Spatial relationships among 16th-century matrices (and what they tell us)
|When||Sat 12 Oct 0900|
|What||Place and design|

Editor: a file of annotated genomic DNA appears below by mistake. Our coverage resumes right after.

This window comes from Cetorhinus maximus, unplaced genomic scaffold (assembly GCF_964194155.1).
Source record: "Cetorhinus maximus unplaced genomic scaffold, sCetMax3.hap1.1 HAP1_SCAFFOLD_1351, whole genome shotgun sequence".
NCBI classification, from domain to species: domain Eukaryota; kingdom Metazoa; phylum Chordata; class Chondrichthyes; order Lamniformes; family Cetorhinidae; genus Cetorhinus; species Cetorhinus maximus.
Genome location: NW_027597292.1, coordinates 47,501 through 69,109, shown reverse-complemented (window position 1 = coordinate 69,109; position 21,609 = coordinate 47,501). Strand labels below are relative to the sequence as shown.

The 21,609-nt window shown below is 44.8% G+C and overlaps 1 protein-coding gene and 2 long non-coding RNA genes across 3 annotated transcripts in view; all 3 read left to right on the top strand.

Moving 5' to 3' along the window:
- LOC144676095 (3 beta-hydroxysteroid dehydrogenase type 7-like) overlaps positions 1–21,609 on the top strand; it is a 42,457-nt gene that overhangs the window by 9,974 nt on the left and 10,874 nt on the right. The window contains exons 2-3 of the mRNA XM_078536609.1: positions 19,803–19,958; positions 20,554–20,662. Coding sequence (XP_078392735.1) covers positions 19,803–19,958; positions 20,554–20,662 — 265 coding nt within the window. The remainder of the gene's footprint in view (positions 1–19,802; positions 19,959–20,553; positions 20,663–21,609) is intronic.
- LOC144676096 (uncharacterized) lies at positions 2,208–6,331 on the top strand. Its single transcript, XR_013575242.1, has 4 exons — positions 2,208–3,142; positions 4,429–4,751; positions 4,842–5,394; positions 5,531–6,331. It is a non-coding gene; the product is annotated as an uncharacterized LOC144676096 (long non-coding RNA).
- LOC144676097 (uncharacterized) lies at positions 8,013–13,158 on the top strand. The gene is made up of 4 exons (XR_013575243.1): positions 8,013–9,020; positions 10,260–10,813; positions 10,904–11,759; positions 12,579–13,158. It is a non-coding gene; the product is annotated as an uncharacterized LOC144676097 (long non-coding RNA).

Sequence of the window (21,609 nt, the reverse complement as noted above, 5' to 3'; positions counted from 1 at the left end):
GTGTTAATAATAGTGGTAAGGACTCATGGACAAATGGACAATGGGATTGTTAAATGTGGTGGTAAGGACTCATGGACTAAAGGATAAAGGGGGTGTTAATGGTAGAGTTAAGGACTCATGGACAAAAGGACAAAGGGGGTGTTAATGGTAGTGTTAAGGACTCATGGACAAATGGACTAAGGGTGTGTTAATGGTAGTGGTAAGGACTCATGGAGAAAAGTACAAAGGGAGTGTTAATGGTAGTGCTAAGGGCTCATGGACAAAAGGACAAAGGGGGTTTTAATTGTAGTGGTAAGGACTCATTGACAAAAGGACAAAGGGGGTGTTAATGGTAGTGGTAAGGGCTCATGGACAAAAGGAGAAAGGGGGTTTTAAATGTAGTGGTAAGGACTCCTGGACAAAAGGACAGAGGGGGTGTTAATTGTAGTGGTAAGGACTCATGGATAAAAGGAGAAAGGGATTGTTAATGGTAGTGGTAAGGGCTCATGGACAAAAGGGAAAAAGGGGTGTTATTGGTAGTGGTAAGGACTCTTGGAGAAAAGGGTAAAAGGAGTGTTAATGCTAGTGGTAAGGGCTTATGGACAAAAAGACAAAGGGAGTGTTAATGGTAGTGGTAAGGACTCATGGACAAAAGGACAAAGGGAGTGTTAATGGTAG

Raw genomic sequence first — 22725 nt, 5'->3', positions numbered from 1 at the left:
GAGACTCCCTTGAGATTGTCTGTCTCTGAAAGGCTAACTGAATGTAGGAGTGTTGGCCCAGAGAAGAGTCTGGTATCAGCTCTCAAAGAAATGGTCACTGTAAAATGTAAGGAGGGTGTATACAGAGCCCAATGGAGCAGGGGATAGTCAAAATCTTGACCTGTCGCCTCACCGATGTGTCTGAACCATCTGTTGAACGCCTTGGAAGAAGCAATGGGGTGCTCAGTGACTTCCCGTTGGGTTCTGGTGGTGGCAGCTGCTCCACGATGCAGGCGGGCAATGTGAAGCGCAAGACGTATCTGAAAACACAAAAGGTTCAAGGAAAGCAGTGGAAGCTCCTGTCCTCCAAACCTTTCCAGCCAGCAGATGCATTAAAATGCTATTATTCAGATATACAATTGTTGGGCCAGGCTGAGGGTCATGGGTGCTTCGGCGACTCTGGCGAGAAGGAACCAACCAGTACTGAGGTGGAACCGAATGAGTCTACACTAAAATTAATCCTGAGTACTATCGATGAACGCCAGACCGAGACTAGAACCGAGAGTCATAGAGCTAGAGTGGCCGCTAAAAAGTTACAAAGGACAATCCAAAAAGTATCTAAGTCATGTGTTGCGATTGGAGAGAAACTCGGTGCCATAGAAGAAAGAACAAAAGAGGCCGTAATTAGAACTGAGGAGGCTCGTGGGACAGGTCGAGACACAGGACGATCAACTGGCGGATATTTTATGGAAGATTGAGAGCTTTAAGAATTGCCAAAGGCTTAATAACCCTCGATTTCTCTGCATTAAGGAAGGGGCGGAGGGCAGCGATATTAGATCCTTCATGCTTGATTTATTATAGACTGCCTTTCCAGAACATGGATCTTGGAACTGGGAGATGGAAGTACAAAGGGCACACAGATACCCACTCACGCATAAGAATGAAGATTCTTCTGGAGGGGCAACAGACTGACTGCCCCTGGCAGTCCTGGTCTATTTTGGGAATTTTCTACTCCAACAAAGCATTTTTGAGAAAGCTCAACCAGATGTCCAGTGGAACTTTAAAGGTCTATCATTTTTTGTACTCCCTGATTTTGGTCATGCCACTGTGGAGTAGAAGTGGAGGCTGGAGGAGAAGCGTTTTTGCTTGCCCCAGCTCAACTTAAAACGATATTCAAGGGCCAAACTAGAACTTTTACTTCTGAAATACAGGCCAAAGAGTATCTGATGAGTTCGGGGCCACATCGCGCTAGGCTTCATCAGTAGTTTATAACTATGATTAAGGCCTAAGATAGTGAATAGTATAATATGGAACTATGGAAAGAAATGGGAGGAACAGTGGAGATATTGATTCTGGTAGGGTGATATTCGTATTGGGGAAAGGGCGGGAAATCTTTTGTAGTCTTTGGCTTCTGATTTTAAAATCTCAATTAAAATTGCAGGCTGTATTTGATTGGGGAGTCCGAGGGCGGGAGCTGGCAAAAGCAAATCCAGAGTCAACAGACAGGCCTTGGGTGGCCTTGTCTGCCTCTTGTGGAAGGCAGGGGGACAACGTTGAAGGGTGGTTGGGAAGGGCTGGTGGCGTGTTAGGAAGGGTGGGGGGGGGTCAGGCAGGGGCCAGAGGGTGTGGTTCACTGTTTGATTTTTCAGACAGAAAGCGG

By whatever means we compose words, and in whatever medium, the words we read best are those whose letters look good together. Letters should create a ‘word-image’ that is settled, balanced, and even. Creating good spatial relationships between letters, and quality word-images, has been the constant concern of type makers throughout history, right up the present day. This presentation will offer a close look at surviving matrices at the Plantin-Moretus Museum. The matrices offer valuable insights into methods used in the 16th century to space letters and create word-images. They offer proof of the (high) level of spacing precision that could be achieved at the time. Measurements of matrices at the Plantin-Moretus also indicate that as early as 1550 typefounders were experimenting with different typemaking methods in search of greater flexibility and economy, which resulted in varied working practices in operation in different places. The presentation will include thoughts on present-day knowledge of spatial relationships in type design, and the methods and precision deployed in the search for good word-images.